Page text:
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CQC investigation finds improvements at Pilgrim Hospital but further progress still needed to protect patients

3 November 2011
Pilgrim Hospital
United Lincolnshire Hospitals NHS Trust
  • Media

3 November 2011

The Care Quality Commission (CQC) has today published its investigation report into United Lincolnshire Hospitals NHS Trust.

The investigation into Pilgrim Hospital found there have been positive developments following previous feedback from CQC, such as new systems to strengthen frontline management and leadership.

CQC's investigation also found there is still more that needs to be done to protect patients from the risk of poor care.

Issues remain in monitoring the quality of care, the recruitment and retention of medical and nursing staff, and investigating and learning from serious incidents.

CQC launched the investigation in June following a series of serious incidents and two unannounced inspections of Pilgrim Hospital, both of which identified concerns.

The investigation looked closely at whether systems and procedures at the trust are good enough to ensure patients are guarded against inappropriate or unsafe care and treatment.

The investigation found the trust is addressing some problems previously highlighted by CQC but the trust needs to provide further assurance that it is doing enough to achieve sustainable improvements. CQC has made 21 recommendations that the trust must fulfil and which will be monitored through unannounced inspections.

These recommendations include more effective management of risk and serious incidents, a swifter response to and fuller investigation of complaints and better focus on safeguarding patients from abuse by learning from investigations and ensuring staff are properly trained.

CQC’s investigation found:

  • poor quality care and clinical errors had resulted in a number of complaints and serious incidents.
  • the trust was slow to respond to, investigate, and resolve complaints and serious incidents.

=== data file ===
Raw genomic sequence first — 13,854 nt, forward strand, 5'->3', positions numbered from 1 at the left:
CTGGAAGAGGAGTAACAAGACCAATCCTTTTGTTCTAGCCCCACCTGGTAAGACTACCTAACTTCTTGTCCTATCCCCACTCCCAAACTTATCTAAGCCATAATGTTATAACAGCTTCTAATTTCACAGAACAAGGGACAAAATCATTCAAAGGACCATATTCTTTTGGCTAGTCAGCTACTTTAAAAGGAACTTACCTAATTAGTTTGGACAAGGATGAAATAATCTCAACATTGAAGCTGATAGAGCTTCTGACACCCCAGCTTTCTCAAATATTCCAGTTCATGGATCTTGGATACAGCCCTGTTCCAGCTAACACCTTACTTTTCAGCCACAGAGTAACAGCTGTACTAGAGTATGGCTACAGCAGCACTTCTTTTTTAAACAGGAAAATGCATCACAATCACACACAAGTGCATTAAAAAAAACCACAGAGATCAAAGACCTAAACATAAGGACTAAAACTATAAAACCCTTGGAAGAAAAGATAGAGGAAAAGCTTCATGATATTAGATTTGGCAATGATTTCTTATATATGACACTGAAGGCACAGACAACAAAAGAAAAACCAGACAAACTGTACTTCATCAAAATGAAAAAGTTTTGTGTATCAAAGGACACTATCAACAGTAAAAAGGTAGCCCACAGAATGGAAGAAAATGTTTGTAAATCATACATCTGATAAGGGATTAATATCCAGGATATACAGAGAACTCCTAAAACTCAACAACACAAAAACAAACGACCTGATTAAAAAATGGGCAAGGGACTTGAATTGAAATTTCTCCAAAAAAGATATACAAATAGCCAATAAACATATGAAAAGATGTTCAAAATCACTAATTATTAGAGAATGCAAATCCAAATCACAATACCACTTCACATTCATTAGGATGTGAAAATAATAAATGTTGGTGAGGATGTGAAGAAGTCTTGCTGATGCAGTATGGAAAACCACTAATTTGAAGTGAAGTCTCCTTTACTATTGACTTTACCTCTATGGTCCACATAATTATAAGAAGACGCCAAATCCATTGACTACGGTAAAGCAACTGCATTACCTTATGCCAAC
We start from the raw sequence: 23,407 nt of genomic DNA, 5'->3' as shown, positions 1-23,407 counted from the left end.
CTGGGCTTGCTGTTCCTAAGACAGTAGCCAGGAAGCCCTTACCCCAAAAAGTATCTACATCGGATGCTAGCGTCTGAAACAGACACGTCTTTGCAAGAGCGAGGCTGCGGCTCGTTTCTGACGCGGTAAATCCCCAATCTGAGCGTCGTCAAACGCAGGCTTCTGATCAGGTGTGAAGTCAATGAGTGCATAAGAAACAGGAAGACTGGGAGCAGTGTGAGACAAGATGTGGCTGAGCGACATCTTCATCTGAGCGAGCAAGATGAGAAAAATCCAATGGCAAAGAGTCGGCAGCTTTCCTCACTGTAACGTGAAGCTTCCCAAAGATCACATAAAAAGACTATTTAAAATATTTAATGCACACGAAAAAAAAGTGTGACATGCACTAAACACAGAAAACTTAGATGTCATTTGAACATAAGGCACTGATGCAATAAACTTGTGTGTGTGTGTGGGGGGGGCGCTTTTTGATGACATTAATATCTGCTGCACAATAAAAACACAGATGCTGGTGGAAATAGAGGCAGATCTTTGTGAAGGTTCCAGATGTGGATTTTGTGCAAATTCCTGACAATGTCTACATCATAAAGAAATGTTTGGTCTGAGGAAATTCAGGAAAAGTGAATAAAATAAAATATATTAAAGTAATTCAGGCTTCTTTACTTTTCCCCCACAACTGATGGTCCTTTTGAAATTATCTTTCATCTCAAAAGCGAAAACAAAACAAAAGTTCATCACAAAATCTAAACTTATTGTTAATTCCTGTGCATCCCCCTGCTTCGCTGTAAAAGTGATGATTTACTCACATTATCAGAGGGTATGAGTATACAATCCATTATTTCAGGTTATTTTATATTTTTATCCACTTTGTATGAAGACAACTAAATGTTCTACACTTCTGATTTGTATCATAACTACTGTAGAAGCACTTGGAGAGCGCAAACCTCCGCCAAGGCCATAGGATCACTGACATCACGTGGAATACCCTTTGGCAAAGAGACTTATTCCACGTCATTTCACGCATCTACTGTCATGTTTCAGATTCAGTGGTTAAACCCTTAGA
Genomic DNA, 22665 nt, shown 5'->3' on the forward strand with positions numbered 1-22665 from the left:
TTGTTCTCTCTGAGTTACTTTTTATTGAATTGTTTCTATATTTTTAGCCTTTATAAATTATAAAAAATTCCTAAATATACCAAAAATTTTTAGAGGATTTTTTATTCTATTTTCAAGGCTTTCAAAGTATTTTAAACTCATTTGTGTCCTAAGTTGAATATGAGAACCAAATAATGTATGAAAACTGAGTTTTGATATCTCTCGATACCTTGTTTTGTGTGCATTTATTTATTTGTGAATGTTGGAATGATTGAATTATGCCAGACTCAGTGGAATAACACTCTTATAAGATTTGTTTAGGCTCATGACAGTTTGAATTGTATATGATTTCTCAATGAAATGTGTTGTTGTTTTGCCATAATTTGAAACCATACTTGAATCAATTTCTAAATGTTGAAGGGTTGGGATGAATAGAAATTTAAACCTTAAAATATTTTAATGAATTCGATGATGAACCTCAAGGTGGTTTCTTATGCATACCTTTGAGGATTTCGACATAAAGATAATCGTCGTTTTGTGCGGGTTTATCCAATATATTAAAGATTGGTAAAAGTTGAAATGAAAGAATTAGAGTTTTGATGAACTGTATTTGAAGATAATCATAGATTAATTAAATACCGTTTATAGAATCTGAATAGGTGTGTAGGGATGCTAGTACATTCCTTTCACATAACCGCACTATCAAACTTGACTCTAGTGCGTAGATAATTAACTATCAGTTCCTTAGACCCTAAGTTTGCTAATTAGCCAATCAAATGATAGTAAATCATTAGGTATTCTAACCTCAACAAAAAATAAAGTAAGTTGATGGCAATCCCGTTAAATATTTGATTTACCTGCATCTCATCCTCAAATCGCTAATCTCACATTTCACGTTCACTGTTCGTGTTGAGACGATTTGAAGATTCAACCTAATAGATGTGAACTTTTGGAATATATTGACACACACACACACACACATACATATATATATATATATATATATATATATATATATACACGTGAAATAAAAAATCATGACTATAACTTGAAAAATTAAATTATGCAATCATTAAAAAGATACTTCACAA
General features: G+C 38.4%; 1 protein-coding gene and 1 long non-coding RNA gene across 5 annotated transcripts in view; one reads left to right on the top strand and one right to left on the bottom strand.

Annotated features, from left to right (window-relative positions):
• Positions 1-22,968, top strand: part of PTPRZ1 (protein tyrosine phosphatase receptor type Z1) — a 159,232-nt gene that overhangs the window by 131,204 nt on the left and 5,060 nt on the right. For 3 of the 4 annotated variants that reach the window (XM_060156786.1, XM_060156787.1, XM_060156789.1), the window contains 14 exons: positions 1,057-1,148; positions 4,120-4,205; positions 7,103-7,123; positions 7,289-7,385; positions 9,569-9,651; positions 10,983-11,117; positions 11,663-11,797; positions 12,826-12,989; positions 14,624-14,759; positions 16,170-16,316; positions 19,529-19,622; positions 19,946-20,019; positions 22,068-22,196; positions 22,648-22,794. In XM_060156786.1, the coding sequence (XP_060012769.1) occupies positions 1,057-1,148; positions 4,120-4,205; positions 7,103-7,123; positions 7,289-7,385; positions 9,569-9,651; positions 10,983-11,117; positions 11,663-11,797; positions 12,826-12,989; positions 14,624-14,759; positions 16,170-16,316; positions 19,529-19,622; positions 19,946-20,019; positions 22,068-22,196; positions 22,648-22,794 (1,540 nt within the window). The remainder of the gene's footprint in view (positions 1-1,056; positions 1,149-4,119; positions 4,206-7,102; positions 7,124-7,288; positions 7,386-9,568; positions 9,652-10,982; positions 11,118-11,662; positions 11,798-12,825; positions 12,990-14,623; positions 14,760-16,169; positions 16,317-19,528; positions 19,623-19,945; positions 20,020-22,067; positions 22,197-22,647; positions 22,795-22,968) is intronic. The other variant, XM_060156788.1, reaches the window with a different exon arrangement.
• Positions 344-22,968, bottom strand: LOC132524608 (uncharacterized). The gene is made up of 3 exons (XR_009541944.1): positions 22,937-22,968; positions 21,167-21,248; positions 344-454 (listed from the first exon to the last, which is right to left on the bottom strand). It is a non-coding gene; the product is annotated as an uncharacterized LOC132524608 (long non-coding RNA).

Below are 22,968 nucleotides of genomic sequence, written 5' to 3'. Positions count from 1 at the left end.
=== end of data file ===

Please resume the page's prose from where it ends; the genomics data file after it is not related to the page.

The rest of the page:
• cultural issues, including a fast turnover in leadership in some areas, were found to have hampered progress for implementing improvements.
  • inadequate systems for monitoring patients’ experiences.
  • issues in recruiting medical staff meant the trust was reliant on locum staff - which had additional cost implications.
  • the NHS East Midlands Strategic Health Authority (SHA) and the NHS Lincolnshire Primary Care Trust (PCT)  needed to do more to identify risks at Pilgrim Hospital and take the appropriate action.

Andrea Gordon, CQC Regional Director in the East and West Midlands, said: “United Lincolnshire Hospitals NHS Trust is making improvements, however we are not satisfied yet that enough has been done to ensure the trust is compliant with the essential standards of quality and safety.

“The trust had been slow to investigate incidents and follow up complaints from patients and their families. This is a cause of real concern for CQC. It is important for any trust to act swiftly regarding these matters and make sure that, where necessary, it learns quickly and resolves issues.

“The investigation also highlighted staffing issues and the use of locums, which had been costly for the trust. There have also been a number of changes in leadership across the trust and it needs to bring about stability in order to help cement any changes made.

“It is not just the trust that needs to effect change, the PCT and SHA also need to be more robust in their monitoring.”

The CQC also recommended that the PCT takes a more rigorous approach in checking on the experiences of patients and a stronger approach to its performance management of the trust’s complaints, patient safety and safeguarding adults.

Recommendations for the SHA include ensuring the trust has a strong action plan to prevent a recurrence of issues highlighted in recent NHS Ombudsman reports in relation to complaints about the trust.

Andrea Gordon added: “Pilgrim Hospital remains under CQC’s scrutiny and we will be carrying out further unannounced inspections and reviewing information about the trust to assess its progress in bringing about real and sustainable improvement in patient care.”


For more information contact Regional Communications Manager, Louise Grifferty, on 07717 422917 or the press office on 0207 4489401.

Last updated:
30 May 2017